5. Printer staplers

Representative Image Source: Pexels | cottonbro studio
Representative Image Source: Pexels | Cottonbro Studio

The stapler built into the work printer is the best stapler in the office. If your stack of documents can fit in the slot at all, it’ll staple. u/D3monNextDoor. In my last job, I taught all of my partners to use the stapler in the printer. It saved us all SO much time. And then I feared the day we ran out of staples so I taught our receptionist to use it too. She was like “Oh. Oh, I will NEVER let this run out of staples” lol. u/Gar_Eval

6. Walking stick usage 

Representative Image Source: Pexels | Eren Li
Representative Image Source: Pexels | Eren Li

Most people hold walking sticks wrong and get like 5% of the support you could get, the handle is supposed to face forward, like with crutches, it keeps the weight distribution correct and in line with your shoulder. u/noettp. There’s a huge learning curve with mobility aids that I never expected. I watched a bunch of tutorials and did some reading when I started using my cane. I never came across anything about the handle direction so I’m curious to try that out. u/satanandco

7. Old-school stove cleaning made easier 

Representative Image Source: Pexels | Magda Ehlers
Representative Image Source: Pexels | Magda Ehlers

If you have old-school stoves with heating coils on top, the entire top can be lifted up like a car's hood to clean underneath. u/God_of_Trepidation. Most appliances can be taken apart to clean, or have holes somewhere to accommodate cleaning tools. A particular stove I had in 4 or 5 different apartments (and see all the time on home remodel shows and when home shopping) had a hole in it that nobody seemed to know about because there was always stuff trapped between the glass panes when we moved in. u/Brie_is_bad_bookmark

8. Adjusting a dishwasher's top rack 

Representative Image Source: Pexels | Castorly Stock
Representative Image Source: Pexels | Castorly Stock

The top rack in most dishwashers adjusts up and down so you can fit taller things in the top rack. There are little clips on the sides of the rack that you use to adjust it. Go take a peek at your dishwasher. u/Pathological-PplPlzr. Nice one! We are always hitting the rotating sprayer on top. This just gave like an inch and a half more room on the top and we haven't ever had a problem with the bottom. Gonna try this out for a while. u/geccles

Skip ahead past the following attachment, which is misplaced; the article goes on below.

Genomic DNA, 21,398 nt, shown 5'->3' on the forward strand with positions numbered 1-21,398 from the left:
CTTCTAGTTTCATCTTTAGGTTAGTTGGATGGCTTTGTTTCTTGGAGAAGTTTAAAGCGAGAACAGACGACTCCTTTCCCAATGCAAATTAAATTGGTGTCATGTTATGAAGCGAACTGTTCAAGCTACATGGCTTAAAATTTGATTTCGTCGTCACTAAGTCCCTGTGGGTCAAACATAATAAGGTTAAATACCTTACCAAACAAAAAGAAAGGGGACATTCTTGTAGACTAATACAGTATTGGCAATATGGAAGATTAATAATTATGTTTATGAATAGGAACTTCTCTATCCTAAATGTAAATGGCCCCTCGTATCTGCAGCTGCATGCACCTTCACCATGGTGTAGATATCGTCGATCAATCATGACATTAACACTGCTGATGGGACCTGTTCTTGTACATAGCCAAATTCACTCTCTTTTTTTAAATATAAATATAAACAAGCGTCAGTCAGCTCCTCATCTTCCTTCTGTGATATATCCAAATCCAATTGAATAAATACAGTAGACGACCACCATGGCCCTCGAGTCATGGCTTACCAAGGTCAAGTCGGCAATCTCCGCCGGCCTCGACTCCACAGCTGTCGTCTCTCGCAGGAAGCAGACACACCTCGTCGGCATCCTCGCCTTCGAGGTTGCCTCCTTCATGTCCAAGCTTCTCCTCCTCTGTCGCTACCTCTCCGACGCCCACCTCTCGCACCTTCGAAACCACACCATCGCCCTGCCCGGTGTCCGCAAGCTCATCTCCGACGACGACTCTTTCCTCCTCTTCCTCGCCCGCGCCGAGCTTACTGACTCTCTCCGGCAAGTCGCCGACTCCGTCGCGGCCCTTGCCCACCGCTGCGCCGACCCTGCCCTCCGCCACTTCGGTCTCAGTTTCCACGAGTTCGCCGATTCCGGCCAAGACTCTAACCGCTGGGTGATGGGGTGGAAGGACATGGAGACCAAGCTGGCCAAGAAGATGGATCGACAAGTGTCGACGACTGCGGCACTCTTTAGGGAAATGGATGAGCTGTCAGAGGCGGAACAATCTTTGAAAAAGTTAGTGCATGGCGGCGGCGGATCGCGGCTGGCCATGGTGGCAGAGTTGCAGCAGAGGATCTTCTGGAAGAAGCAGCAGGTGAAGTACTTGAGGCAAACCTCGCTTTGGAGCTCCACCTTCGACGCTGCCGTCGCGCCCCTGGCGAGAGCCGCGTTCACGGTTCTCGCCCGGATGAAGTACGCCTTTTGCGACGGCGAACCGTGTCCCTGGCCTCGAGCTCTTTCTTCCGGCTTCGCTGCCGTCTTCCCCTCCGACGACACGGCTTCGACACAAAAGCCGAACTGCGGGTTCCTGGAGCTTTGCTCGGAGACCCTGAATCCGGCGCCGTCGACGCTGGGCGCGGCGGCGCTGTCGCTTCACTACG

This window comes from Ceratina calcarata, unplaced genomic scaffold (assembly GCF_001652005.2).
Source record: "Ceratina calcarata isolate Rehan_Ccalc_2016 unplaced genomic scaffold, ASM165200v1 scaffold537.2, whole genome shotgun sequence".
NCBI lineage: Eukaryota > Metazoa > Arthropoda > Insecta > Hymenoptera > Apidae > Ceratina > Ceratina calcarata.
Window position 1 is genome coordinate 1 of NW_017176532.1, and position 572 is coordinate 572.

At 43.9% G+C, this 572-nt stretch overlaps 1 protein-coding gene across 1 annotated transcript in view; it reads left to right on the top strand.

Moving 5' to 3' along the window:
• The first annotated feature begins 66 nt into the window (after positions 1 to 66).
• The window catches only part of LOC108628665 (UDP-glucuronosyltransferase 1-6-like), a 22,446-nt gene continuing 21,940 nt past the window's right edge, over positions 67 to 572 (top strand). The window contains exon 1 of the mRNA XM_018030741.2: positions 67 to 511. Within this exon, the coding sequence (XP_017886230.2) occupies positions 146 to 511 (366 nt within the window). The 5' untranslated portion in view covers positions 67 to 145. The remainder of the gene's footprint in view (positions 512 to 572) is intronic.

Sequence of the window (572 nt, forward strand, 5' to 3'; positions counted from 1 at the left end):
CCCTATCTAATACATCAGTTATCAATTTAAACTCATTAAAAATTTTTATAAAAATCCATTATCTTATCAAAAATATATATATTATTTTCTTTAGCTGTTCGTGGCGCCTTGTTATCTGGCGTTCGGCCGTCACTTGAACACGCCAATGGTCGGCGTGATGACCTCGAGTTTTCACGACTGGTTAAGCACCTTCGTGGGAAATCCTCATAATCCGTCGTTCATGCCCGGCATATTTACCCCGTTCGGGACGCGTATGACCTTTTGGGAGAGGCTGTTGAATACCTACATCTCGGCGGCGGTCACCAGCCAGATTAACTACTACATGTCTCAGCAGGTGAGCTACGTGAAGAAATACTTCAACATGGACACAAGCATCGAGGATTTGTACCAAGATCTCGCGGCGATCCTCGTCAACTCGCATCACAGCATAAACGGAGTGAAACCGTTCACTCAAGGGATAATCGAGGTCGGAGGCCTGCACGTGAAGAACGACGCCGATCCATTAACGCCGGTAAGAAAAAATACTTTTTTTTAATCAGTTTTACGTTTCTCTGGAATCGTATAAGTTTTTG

9. Smartphones have compasses 

Representative Image Source: Pexels | Tima Miroshnichenko
Representative Image Source: Pexels | Tima Miroshnichenko

A lot of people forget that most of our smartphones have compasses built in them. u/Down-Bad_For_Chun-Li. When smartphones first became popular some of the earliest apps had really clever uses of devices in the phone to do things that weren't intended. For example: the compass in your smartphone can be used as a metal detector! Yep! Someone made an app for that. Also, the gyroscopes in the phone make a pretty decent level if you're trying to level a picture or similar. u/Bluegobln

10. Microwave can work silently 

Representative Image Source: Pexels | Mike Bird
Representative Image Source: Pexels | Mike Bird

Many microwaves have a secret silent mode. The most common methods to activate it are holding either 0, 1, or 2 for about five seconds. If none of these work, try holding Start or Cancel for five seconds. Otherwise, search for your microwave brand and include the word “mute”. u/sidartha. Very true. Have been doing this for a few years. The only downfall is that a lot of times I don’t remember to get my food and the beep would usually notify me. So a lot of times I’ll remember to get it after my food is cold lol. u/Howdyivy

More Stories on Scoop